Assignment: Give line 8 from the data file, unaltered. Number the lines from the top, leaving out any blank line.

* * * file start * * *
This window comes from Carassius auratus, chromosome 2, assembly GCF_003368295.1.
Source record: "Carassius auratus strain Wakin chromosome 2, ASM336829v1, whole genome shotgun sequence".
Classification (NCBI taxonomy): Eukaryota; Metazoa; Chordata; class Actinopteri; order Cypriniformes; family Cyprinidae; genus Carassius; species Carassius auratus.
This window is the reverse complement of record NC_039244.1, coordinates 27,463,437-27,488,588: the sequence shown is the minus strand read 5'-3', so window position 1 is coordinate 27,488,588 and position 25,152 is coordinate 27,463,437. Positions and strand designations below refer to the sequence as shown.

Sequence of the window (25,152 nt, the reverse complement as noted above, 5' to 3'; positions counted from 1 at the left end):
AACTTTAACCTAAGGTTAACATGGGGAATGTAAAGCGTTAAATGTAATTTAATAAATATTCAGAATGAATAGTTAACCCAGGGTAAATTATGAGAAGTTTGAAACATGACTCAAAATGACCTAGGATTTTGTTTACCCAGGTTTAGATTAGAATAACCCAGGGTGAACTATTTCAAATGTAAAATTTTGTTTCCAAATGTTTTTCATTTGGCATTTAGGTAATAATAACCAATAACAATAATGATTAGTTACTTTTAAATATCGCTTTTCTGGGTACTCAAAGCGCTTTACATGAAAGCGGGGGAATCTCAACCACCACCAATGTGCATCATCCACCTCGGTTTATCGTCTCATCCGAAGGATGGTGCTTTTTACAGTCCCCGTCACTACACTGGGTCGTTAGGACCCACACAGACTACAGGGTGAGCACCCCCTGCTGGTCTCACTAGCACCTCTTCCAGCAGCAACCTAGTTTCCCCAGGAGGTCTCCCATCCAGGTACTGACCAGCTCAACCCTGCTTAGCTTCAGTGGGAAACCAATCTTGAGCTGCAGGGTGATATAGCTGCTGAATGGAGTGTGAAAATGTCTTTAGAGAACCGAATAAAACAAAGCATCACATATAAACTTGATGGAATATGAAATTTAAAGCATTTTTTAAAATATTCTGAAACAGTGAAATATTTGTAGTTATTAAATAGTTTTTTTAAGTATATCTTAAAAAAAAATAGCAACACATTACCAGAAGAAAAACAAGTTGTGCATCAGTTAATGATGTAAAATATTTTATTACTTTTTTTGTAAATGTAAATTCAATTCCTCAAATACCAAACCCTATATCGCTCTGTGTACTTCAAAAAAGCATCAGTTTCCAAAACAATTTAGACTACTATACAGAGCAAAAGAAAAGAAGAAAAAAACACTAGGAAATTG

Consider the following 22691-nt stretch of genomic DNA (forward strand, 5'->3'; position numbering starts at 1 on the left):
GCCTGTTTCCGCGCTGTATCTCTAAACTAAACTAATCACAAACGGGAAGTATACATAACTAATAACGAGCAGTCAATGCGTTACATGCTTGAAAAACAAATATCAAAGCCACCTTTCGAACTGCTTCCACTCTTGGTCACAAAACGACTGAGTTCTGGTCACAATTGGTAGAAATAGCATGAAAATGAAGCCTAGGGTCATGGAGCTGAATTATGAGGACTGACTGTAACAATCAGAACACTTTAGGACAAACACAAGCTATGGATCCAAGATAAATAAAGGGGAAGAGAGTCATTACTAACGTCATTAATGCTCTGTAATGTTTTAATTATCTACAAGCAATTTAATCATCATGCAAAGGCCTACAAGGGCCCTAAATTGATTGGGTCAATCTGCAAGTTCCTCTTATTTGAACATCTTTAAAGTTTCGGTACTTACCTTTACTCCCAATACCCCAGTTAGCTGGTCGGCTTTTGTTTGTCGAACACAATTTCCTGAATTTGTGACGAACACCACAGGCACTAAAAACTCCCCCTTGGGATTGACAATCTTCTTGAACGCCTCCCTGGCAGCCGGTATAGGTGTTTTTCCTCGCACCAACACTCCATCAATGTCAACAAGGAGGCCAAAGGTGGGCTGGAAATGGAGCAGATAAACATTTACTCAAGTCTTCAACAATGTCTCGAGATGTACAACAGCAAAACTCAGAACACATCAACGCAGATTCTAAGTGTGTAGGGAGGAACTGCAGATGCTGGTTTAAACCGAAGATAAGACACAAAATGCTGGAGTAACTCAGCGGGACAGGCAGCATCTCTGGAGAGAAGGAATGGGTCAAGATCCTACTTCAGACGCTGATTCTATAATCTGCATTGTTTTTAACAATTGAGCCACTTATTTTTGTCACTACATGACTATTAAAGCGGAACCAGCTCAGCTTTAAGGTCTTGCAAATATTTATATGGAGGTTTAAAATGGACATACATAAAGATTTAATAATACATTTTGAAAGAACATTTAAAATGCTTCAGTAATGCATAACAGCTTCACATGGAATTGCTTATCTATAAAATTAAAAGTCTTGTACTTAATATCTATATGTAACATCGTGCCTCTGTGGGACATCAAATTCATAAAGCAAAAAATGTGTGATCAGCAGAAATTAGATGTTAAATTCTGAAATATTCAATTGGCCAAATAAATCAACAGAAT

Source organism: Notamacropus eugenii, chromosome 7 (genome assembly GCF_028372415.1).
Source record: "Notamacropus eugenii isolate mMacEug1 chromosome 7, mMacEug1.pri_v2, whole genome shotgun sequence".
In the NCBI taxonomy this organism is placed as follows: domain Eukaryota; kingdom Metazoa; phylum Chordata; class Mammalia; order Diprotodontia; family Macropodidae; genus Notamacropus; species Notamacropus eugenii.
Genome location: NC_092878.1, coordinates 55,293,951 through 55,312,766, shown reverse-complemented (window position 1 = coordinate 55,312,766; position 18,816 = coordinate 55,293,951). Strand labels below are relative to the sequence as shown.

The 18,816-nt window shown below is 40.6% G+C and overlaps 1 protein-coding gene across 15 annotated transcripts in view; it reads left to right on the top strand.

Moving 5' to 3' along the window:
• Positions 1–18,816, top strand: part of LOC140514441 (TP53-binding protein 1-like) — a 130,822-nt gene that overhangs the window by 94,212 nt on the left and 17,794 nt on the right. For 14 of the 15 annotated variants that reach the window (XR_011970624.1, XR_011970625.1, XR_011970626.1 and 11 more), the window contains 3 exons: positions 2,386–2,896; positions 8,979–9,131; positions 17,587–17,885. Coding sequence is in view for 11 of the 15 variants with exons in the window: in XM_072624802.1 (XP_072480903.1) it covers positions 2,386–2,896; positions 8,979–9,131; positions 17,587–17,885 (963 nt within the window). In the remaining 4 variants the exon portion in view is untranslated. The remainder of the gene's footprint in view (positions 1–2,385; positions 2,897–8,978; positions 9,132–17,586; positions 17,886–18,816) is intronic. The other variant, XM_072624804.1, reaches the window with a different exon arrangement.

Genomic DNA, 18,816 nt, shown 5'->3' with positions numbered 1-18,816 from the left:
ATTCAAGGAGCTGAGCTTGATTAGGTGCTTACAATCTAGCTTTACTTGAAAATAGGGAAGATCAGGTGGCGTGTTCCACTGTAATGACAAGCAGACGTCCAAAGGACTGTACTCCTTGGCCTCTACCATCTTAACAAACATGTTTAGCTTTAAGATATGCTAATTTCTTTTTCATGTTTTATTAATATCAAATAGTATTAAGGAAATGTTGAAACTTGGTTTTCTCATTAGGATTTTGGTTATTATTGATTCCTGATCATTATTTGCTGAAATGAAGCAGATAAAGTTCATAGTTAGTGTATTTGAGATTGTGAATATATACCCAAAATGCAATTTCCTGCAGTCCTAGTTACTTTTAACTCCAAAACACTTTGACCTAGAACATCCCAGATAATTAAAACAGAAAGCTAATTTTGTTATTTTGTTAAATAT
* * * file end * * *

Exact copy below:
GCCTGTTTCCGCGCTGTATCTCTAAACTAAACTAATCACAAACGGGAAGTATACATAACTAATAACGAGCAGTCAATGCGTTACATGCTTGAAAAACAAATATCAAAGCCACCTTTCGAACTGCTTCCACTCTTGGTCACAAAACGACTGAGTTCTGGTCACAATTGGTAGAAATAGCATGAAAATGAAGCCTAGGGTCATGGAGCTGAATTATGAGGACTGACTGTAACAATCAGAACACTTTAGGACAAACACAAGCTATGGATCCAAGATAAATAAAGGGGAAGAGAGTCATTACTAACGTCATTAATGCTCTGTAATGTTTTAATTATCTACAAGCAATTTAATCATCATGCAAAGGCCTACAAGGGCCCTAAATTGATTGGGTCAATCTGCAAGTTCCTCTTATTTGAACATCTTTAAAGTTTCGGTACTTACCTTTACTCCCAATACCCCAGTTAGCTGGTCGGCTTTTGTTTGTCGAACACAATTTCCTGAATTTGTGACGAACACCACAGGCACTAAAAACTCCCCCTTGGGATTGACAATCTTCTTGAACGCCTCCCTGGCAGCCGGTATAGGTGTTTTTCCTCGCACCAACACTCCATCAATGTCAACAAGGAGGCCAAAGGTGGGCTGGAAATGGAGCAGATAAACATTTACTCAAGTCTTCAACAATGTCTCGAGATGTACAACAGCAAAACTCAGAACACATCAACGCAGATTCTAAGTGTGTAGGGAGGAACTGCAGATGCTGGTTTAAACCGAAGATAAGACACAAAATGCTGGAGTAACTCAGCGGGACAGGCAGCATCTCTGGAGAGAAGGAATGGGTCAAGATCCTACTTCAGACGCTGATTCTATAATCTGCATTGTTTTTAACAATTGAGCCACTTATTTTTGTCACTACATGACTATTAAAGCGGAACCAGCTCAGCTTTAAGGTCTTGCAAATATTTATATGGAGGTTTAAAATGGACATACATAAAGATTTAATAATACATTTTGAAAGAACATTTAAAATGCTTCAGTAATGCATAACAGCTTCACATGGAATTGCTTATCTATAAAATTAAAAGTCTTGTACTTAATATCTATATGTAACATCGTGCCTCTGTGGGACATCAAATTCATAAAGCAAAAAATGTGTGATCAGCAGAAATTAGATGTTAAATTCTGAAATATTCAATTGGCCAAATAAATCAACAGAAT